172 Sprint shall supply the replacement TTAs to MSU no later than 30 days after execution of an FRA by the parties.
173 See Sprint PRM at 57.
174 MSU PRM at 62-63.
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recertification and to derive a procedure for adjusting the modulation tracking of the radios.175 Sprint
offers $2,800 for Harris' services in connection with the 3-site scan radios. It points out that the
procedure for adjusting modulation tracking is already contained in the radios' maintenance manuals, and
asserts that recertification of the radios is unnecessary.176 The TA Mediator agrees with Sprint and
concludes that either the Commission will determine that recertification is unnecessary or that Sprint will
warrant that recertification is unnecessary. Therefore, the TA Mediator recommends that MSU receive
$2,800 the amount offered by Sprint.177
71.
As discussed supra, the Bureau has found that MSU need not recertify its radios. Given
that finding, there is no need for Harris to prepare the radios for recertification. Moreover, we agree with
Sprint that Harris does not need to develop new procedures for adjustment of modulation tracking
because the radio manufacturer's maintenance manual already contains those procedures.178 Although
Harris participated in the alignment and retuning of the sample radios to prepare them for evaluation by
the laboratory, supra, and Harris participated in the development of the laboratory's testing procedures,
MSU represents that "the cost for FCC laboratory certification testing is outside the scope of this System
Engineering task and will be borne in full by [Sprint]."179 We infer, without corroboration from Sprint,
that the "cost for FCC laboratory certification testing" includes Harris' participation in preparing the
radios for testing and devising a test procedure, and that such tasks were part of a "side arrangement"
between MSU and Sprint. If that is the case, we disallow both the $28,000 claimed by MSU and the
$2,800 offered by Sprint. If that is not the case, however, i.e. if there is not an agreement between MSU
and Sprint whereby Sprint is covering the costs associated with testing of the radios, then we approve
$2,800, the amount offered by Sprint, for Harris' participation in that task.
b.

Replacement Radios Associated With the Interleaved Solution

72.
Sprint represents that, had MSU elected the Interleaved Solution (which involves 3-site
scan users carrying two radios), Sprint would pay for retuning 200 radios180 at a labor cost of $79,865.29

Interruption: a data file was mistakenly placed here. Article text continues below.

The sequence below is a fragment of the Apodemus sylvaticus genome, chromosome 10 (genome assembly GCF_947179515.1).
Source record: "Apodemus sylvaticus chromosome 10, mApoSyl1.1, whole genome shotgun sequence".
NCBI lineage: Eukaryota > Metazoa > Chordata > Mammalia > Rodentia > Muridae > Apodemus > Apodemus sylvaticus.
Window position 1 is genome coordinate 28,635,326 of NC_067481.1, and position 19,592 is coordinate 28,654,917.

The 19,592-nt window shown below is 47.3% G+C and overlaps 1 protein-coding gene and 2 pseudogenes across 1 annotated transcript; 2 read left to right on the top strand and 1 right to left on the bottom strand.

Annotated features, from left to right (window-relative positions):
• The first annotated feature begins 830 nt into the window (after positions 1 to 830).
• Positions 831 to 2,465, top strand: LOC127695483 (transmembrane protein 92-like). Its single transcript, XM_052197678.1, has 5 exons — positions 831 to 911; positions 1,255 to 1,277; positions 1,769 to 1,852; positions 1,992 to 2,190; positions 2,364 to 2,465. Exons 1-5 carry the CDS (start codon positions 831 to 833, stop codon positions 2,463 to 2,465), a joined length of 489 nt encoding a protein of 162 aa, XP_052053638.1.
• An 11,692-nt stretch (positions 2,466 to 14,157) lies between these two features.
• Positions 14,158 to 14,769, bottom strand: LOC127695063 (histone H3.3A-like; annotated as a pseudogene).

for first touch, second touch, personality development and travel costs.181 The parties included this
$79,865.29 in the "common costs" category and Sprint urges that it be deleted from that category if the
Bureau approves the Radio Realignment Solution which does not involve radio replacement. MSU,
however, claims it is entitled to 200 replacement radios so that it can maintain "wideband," i.e. no
reduced frequency deviation, operation for communication with its interoperable partners.182 It claims
that reducing the deviation of a radio makes it suitable for local operation but not for operations outside
MSU's service area. Sprint disputes the claim and contends that radios remain "comparable" even with


175 Id. at 63-64.
176 Sprint PRM at 59.
177 RR at 31.
178 Sprint PRM at 59.
179 MSU PRM at 64.
180 The TA Mediator correctly notes that "[t]he 200 radio figure represents an estimate of the number of radios that
have activated 3-Site Scan capability. During rebanding, the Licensee will need to demonstrate the exact number of
radios that have the 3-Site Scan capability activated. As a consequence, these costs . . . may increase or decrease."
RR at 32 n.170.
181 RR at 31.
182 MSU PRM at 64-65.
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their frequency deviation reduced.183 The TA Mediator, having found that Sprint's Radio Realignment
Solution (which involves reduced frequency deviation) provides MSU with comparable facilities, rejects
MSU's claim for Harris' labor costs associated with replacement radios and recommends that the
Commission find that the $79,865.29 should be deleted from the common costs.184 We find that MSU has
merely asserted, without supporting analysis, that its radios would not be "comparable" when used on
other licensees' systems. Although reduced deviation may result in a theoretical reduction in signal-to-
noise ratio,185 MSU has failed to show that the reduction is other than de minimis. Accordingly, we agree
with Sprint that $79,865.29 should be deducted from the common costs.
3.

Coverage Testing

a.

Drive Testing Harris Oversight

73.
There is a $700 difference between the amount requested by MSU for Harris' oversight
of coverage testing and the amount offered by Sprint. We agree with the TA Mediator that the difference
is de minimis and approve the $2800 requested by MSU.186
b.

Drive Testing

74.
MSU requests $7,242 for 6 days of drive testing;187 Sprint offers $4,828 for 4 days of
testing, asserting that travel costs, included in MSU's requests, have already been accounted for in the
equipment reconfiguration category and, therefore, have been "double counted" here.188 Sprint also
claims that the Maben and Sturgis sites are "rural sites without much around them in terms of population
or a network of roads" and, therefore, that extensive drive testing is neither necessary nor possible.189 The
TA mediator recommends the Commission approve 5 days of testing at a cost of $6,305,190 noting that
Sprint has not accounted for MSU's additional one person-day for test equipment calibration and a "dry